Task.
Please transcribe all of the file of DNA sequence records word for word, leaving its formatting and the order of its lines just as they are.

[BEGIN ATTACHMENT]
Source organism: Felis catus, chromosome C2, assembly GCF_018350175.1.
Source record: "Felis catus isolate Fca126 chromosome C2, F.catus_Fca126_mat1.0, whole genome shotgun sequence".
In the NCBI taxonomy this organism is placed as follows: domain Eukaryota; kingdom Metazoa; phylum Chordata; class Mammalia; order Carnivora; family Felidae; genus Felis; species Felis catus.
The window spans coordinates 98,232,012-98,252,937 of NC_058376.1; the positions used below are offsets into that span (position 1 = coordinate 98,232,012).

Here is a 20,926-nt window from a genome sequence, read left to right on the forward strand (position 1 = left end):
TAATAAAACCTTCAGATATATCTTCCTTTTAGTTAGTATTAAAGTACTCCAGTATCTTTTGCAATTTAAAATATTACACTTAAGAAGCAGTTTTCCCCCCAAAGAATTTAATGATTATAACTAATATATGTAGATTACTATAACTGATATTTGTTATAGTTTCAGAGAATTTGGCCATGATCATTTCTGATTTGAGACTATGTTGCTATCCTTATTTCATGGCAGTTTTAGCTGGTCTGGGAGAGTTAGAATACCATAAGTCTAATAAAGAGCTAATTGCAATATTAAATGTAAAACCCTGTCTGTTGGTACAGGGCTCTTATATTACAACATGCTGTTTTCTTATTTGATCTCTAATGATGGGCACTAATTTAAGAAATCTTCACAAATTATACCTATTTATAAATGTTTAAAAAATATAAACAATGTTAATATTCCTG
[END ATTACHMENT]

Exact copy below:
Source organism: Felis catus, chromosome C2, assembly GCF_018350175.1.
Source record: "Felis catus isolate Fca126 chromosome C2, F.catus_Fca126_mat1.0, whole genome shotgun sequence".
In the NCBI taxonomy this organism is placed as follows: domain Eukaryota; kingdom Metazoa; phylum Chordata; class Mammalia; order Carnivora; family Felidae; genus Felis; species Felis catus.
The window spans coordinates 98,232,012-98,252,937 of NC_058376.1; the positions used below are offsets into that span (position 1 = coordinate 98,232,012).

Here is a 20,926-nt window from a genome sequence, read left to right on the forward strand (position 1 = left end):
TAATAAAACCTTCAGATATATCTTCCTTTTAGTTAGTATTAAAGTACTCCAGTATCTTTTGCAATTTAAAATATTACACTTAAGAAGCAGTTTTCCCCCCAAAGAATTTAATGATTATAACTAATATATGTAGATTACTATAACTGATATTTGTTATAGTTTCAGAGAATTTGGCCATGATCATTTCTGATTTGAGACTATGTTGCTATCCTTATTTCATGGCAGTTTTAGCTGGTCTGGGAGAGTTAGAATACCATAAGTCTAATAAAGAGCTAATTGCAATATTAAATGTAAAACCCTGTCTGTTGGTACAGGGCTCTTATATTACAACATGCTGTTTTCTTATTTGATCTCTAATGATGGGCACTAATTTAAGAAATCTTCACAAATTATACCTATTTATAAATGTTTAAAAAATATAAACAATGTTAATATTCCTG